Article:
The team that takes over the Department of Agriculture needs a working knowledge of small towns and a realization that power is too concentrated.
Over the years, at my own expense, I have written thousands of words and traveled many miles to promote change that would result in my rural dream. Up until now my own U.S. Department of Agriculture Dream Team has remained just that: a dream.
It turns out that change is easier to talk about than to accomplish.
A lot of time and money have been invested in U.S. agriculture by a number of different players. Some of us considered that money well spent. Others of us saw negative implications for our own livelihood and for the health and well-being of our small communities.
We now know that concentrations of wealth in ever-fewer hands do little for the common good. Much of the work our government now faces deals with overcoming this concentration of money and power. In so many different ways, rural America, too, is a victim of concentration. Declining profitability brought on by market concentration is at least partly responsible for the decline in the number of working farms and the poor health of too many rural communities. We have not been well-served by those policies. But sometimes we forget in our zeal for change that profit is not a God-given right so much as a treasure to be sought.
However, the map to that treasure should never be controlled by a wealthy few.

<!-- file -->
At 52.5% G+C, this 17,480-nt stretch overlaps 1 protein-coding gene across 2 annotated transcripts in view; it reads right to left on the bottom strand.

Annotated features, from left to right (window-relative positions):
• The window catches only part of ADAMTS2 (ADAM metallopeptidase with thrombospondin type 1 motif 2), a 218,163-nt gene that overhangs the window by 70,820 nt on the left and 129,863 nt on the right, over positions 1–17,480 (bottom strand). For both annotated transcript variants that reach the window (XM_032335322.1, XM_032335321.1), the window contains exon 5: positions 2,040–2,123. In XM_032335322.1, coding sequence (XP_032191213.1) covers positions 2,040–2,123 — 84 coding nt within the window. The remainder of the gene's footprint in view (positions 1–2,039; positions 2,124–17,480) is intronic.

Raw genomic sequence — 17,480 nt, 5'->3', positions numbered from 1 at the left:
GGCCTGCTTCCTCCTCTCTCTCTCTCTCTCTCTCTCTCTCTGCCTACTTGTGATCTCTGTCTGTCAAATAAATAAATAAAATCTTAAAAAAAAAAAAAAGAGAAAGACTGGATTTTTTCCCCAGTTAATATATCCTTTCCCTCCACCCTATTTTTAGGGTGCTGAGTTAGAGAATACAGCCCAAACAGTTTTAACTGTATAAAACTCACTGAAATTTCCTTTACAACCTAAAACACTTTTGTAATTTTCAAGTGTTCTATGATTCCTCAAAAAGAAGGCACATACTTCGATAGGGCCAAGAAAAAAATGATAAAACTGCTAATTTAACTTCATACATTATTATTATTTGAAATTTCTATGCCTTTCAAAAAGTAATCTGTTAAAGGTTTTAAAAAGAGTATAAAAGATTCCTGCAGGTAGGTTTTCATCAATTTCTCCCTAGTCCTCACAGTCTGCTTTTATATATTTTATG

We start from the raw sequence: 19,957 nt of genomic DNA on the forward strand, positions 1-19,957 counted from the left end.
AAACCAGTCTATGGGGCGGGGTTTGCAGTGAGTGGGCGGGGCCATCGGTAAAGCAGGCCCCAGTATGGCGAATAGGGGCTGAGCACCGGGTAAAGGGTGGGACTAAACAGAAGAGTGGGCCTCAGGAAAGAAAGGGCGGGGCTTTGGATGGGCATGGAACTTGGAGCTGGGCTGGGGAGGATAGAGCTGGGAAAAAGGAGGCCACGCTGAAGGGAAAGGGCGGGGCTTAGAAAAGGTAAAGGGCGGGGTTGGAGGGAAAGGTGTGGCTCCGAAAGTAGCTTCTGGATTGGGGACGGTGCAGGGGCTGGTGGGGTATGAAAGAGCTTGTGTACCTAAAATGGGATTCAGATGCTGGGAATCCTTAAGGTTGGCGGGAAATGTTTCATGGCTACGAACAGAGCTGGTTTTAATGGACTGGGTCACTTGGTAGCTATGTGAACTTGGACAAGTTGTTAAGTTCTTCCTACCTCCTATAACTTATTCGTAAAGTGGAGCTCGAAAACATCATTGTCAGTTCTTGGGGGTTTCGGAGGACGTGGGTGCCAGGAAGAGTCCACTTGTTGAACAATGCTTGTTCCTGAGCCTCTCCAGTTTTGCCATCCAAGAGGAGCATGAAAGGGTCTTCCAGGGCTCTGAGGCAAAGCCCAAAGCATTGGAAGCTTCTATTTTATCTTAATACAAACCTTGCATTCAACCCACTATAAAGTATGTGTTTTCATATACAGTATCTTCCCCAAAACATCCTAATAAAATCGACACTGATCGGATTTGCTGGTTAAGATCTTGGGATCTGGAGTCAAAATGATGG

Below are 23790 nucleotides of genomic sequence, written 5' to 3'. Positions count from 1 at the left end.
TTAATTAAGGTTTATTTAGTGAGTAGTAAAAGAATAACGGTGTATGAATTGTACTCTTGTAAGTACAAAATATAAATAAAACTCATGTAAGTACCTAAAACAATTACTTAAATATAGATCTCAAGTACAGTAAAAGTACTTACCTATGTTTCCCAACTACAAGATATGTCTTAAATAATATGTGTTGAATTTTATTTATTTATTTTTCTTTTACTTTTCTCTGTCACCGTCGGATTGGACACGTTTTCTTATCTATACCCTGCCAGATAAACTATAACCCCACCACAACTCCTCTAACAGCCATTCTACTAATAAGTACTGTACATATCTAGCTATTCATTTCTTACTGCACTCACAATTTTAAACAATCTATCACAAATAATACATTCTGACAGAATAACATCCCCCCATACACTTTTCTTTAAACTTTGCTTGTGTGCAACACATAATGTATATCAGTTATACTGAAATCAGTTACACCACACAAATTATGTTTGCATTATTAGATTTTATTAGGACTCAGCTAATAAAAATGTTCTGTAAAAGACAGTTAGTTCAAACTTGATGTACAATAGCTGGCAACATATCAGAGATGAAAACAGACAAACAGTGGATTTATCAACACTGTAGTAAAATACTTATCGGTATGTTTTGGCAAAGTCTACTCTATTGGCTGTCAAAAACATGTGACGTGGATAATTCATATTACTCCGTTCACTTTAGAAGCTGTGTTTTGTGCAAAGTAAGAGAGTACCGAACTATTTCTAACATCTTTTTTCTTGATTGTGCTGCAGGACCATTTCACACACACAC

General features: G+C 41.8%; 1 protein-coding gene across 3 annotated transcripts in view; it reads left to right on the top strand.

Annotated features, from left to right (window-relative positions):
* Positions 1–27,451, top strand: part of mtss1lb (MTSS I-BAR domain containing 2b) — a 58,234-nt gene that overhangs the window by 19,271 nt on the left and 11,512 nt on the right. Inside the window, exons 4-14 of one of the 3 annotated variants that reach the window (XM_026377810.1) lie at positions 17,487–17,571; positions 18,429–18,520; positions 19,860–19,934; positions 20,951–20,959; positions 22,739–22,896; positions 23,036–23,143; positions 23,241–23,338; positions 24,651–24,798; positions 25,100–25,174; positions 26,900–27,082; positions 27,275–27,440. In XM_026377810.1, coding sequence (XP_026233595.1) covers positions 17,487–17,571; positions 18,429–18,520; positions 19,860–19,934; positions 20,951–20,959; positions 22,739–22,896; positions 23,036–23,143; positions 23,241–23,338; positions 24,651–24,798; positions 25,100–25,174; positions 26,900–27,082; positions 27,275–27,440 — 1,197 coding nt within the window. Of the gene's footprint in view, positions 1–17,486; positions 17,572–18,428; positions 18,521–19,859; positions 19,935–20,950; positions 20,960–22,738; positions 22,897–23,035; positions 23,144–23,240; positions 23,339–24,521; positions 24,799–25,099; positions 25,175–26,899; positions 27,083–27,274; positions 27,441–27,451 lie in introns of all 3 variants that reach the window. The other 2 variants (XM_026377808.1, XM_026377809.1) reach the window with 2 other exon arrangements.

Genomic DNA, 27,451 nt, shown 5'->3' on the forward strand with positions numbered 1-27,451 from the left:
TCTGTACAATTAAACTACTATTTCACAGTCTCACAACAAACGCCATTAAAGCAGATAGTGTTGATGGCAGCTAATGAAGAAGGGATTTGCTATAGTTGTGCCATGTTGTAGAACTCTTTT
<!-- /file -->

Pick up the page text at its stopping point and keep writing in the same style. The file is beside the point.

It was heartening to see former Iowa Governor Tom Vilsack chosen to head USDA. Secretary Vilsack brings a working knowledge of corporate agriculture with him to his office, a fact that displeases some who wish to reboot American food production completely. On the other hand, as a working small town attorney he knows better than most, on a very personal scale, both the value and reward of overcoming adversity. He knows average farmers and how they make a living.
He is a Midwestern treasure in his own right.
More names are coming out, those who might serve under Secretary Vilsack. Among those mentioned are Jim Miller of National Farmers Union; Karen Ross, president of the California Winegrape Growers Association; and Chuck Hassebrook of the Center for Rural Affairs, located in tiny Lyons Nebraska, population 963.
Any of these folks would bring new talent and a fresh outlook to USDA.
Because I know Chuck personally, because Chuck and I have advocated for many of the same changes in rural policy, and because I know that like Secretary Vilsack, Chuck would bring understanding and support to any USDA rural development initiative, it is my hope that he will be among those chosen to help make change a reality.